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Following the passage of the Tax Cuts and Jobs Act of 2017, what would it take for the U.S. Congress to put the U.S. government’s spending on a course to zero out the U.S. government’s budget deficit by 2027?
That question is more of a thought experiment than something that we think is likely to happen, but the results of some simple math are shown in the following chart:
Right now, under current law and the CBO’s assumptions for what economic growth will be over the next ten years, the CBO projects that the U.S. government’s spending would increase at an average rate of $258 billion per year, from $3.927 trillion to $6.499 trillion.
But, if the growth of the U.S. government’s spending were restrained to rise by $111 billion per year over the next decade, the U.S. government would balance its annual budget, zeroing out the deficit.
Writing at National Review, Kevin Williamson considers where the U.S. stands today and what that kind of spending restraint would mean:
The United States is on an unsustainable fiscal trajectory. That does not mean that there is an economic crisis right around the corner, today, tomorrow, or in six months. But if nothing is done, entitlement spending will grow beyond our ability to pay for it, even with substantial future tax increases. Military spending is a heavy contributor to our fiscal burden, too, and it could and should be reduced, but that will first require rethinking our national-security posture and our worldwide military capabilities. For the military, the mission determines the budget, but much of federal spending would be more properly organized the other way around. And as much fun as it is to mock Harry Reid’s federally subsidized cowboy-poetry festivals and the critical national effort to get monkeys high on cocaine, basically all of federal spending goes to a handful of programs: Social Security, Medicare, Medicaid, national defense, and interest on the debt. Everything else—from the federal highways to staffing the embassies to the FBI—adds up to about 20 cents on the federal spending dollar. If interest rates go up, then debt service could become a radically larger expense—think about an outlay roughly the size of the Department of Defense budget—very quickly.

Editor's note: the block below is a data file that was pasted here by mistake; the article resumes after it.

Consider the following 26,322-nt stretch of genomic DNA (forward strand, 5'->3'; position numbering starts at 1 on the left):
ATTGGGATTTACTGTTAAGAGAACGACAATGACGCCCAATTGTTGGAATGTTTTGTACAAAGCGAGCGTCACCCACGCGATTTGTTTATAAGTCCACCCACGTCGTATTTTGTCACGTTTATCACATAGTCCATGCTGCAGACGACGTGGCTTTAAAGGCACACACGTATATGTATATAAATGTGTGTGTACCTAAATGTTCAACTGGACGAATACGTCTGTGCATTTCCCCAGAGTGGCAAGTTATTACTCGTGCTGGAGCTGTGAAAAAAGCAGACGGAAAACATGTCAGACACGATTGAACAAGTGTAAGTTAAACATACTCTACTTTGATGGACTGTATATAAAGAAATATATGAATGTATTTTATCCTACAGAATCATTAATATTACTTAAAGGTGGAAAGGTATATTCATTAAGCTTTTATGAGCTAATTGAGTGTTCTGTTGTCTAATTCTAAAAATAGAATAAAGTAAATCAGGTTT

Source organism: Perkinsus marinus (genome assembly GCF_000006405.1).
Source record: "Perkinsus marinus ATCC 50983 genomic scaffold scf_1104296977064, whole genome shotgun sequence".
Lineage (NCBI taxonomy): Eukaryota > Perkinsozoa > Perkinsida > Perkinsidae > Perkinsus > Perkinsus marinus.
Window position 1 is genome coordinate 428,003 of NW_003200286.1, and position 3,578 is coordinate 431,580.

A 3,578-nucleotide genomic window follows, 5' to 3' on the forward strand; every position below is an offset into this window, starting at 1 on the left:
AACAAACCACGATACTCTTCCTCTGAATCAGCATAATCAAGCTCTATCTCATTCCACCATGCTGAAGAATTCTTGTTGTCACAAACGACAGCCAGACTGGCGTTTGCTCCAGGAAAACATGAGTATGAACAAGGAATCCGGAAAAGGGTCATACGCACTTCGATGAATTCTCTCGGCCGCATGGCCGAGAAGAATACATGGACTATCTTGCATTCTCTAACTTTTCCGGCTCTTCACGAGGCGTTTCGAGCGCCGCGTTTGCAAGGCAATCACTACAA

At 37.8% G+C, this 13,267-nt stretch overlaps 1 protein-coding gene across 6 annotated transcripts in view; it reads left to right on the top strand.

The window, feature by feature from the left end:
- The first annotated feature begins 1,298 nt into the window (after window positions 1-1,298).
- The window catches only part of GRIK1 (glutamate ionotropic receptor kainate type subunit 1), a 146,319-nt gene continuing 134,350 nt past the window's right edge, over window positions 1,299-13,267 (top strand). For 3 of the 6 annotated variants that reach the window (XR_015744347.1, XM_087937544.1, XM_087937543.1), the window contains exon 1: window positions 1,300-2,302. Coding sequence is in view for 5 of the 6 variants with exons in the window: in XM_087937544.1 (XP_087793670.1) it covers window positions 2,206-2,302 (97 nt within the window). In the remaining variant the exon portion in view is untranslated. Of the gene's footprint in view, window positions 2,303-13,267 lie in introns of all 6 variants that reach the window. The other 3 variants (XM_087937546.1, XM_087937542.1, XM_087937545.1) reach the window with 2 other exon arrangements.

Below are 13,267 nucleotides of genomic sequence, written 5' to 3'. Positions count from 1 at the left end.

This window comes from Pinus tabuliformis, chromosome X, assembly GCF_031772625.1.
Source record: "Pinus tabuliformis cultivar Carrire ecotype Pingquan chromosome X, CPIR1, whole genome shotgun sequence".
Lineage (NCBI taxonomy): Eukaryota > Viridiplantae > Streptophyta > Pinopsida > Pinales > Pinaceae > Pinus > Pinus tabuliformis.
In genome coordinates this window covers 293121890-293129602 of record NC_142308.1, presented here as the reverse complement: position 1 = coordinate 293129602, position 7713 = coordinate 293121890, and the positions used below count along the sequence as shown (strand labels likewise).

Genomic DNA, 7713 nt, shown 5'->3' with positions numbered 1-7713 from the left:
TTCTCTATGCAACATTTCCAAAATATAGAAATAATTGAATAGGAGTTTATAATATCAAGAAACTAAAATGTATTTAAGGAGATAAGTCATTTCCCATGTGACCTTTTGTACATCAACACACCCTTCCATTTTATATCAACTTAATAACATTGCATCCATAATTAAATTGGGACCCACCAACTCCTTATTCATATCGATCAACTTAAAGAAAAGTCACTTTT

Which is to say, there’s no way to fix our finances without doing the things that nobody—especially Republicans—wants to do, meaning some combination of cuts to military spending, reform of Social Security and Medicare, and tax increases. The less you want of one, the more you’re going to need of the others.
There are ideas for reforming the biggest ticket spending categories in the U.S. government’s annual budget out there that would both improve the nation’s fiscal situation and improve the quality of what Americans get from these most costly of government programs. While they may not close the gap between the government’s annual tax collections and its annual spending in the next 10 years, they can succeed in narrowing the gap between the two, which would certainly be an improvement over where we would end up with so much excessive federal government spending on today’s autopilot course.